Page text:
Archive for May, 2018


May 31, 2018

Not everyone fits the mold.

Gary M., my longest-standing friend, is a case in point. Gary is 66 (I’m 65, almost 66). I’m taking him to 2 doctor’s appointments tomorrow, so he’s on my mind.

We met in my 3rd year of college, in January of 1971 on a bus from Atlanta to Charlotte. I was headed back from Atlanta, Gary got on in Greenville SC, and we began to talk. Even though we’d been at college together (the college was another 100 miles past Charlotte), we’d never met there. Small world, but an even smaller bus. I offered Gary a ride from my house near Charlotte (I had a car, he didn’t) and he took me up on it.

A couple weeks later, he introduced me to my first wife Iris (whom I married 2 years after the intro, was married 25 years, and she died at the end of 1998—that’s in some other blogposts I’ve written). We lived in Columbia from 1978 to 1984, and Gary lived with us for a year while going to law school at USC-Columbia SC. He graduated and got his law degree (Gary had a great mind and loved thinking and talking theology, law, ethics—anything in those realms). He ended up not being able to make it as an attorney in spite of his brilliant mind, primarily because he loved the poor and downtrodden. He has ended up working at a number of jobs for non-profits and disabilities board-type institutions, at subsistence wages. He never married (though he had several women who wanted to) and cared for his mom in her feebler later years (she just died about 3 years ago). Ironically, one of the women who really wanted to marry him, had the same last name as his mom, whose name was Evelyn W,, and her name was Ellen W. Go figure.

Gary has a great heart also. He has wanted to foster and often ends up helping down-and-outs who end up being a drain on his patience and resources, and almost never meet Gary’s expectations in the relationship. Thus is life, at least Gary’s life. In the last few years, he’s had not only his mom but a number of other key people in his social network pass away. So he’s struggling. And busy as I am, I’m trying to fit more time and diligence into the relationship, just because.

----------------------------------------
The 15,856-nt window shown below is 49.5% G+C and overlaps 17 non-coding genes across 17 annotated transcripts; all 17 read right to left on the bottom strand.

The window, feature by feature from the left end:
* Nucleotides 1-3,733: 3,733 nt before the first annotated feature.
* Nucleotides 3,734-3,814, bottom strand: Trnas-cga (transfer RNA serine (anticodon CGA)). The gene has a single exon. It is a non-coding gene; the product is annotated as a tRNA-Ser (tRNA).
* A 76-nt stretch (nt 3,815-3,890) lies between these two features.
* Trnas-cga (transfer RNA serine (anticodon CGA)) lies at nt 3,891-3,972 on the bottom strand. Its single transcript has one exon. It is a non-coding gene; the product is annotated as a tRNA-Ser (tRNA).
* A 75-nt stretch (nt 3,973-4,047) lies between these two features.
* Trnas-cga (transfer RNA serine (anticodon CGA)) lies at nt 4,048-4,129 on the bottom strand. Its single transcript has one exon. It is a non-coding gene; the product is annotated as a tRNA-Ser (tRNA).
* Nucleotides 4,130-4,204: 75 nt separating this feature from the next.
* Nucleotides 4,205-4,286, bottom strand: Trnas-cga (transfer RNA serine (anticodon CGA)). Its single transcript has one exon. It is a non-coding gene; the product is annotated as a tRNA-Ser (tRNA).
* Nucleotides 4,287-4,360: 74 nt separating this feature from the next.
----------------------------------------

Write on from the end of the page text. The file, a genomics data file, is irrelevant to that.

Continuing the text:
I treasure Gary and his insights (even when I disagree). He is one of those people it’s hard not to like, even love. But it does take a lot of patience. Still overall, it’s worth it. You only get a few friends like that in a lifetime. He’s part of my legacy, and I want to honor him with that thought here.


May 30, 2018

Maybe it was because Monday (5/29/18) was Memorial Day. Maybe it was just because I was trying to figure out where to go after exhausting the 16 LEGACY blogposts I wrote 3-4 years ago and had made the commitment to try to post every day if possible. And maybe it was just because it was time.

In LEGACY 15 I had mentioned a story Geneva Anderson had told in her speeches as a coach and in Toastmasters competitions, called “Light the Pink Candle.” Then I read a story (on Facebook)of another friend about a miracle of faith in the life of her 21-year-old autistic son. So I emailed Geneva’s son (Geneva passed away last December) and messaged the friend on FB asking permission to share their stories on my blog. Both agreed. So when I get copies I’ll be posting them.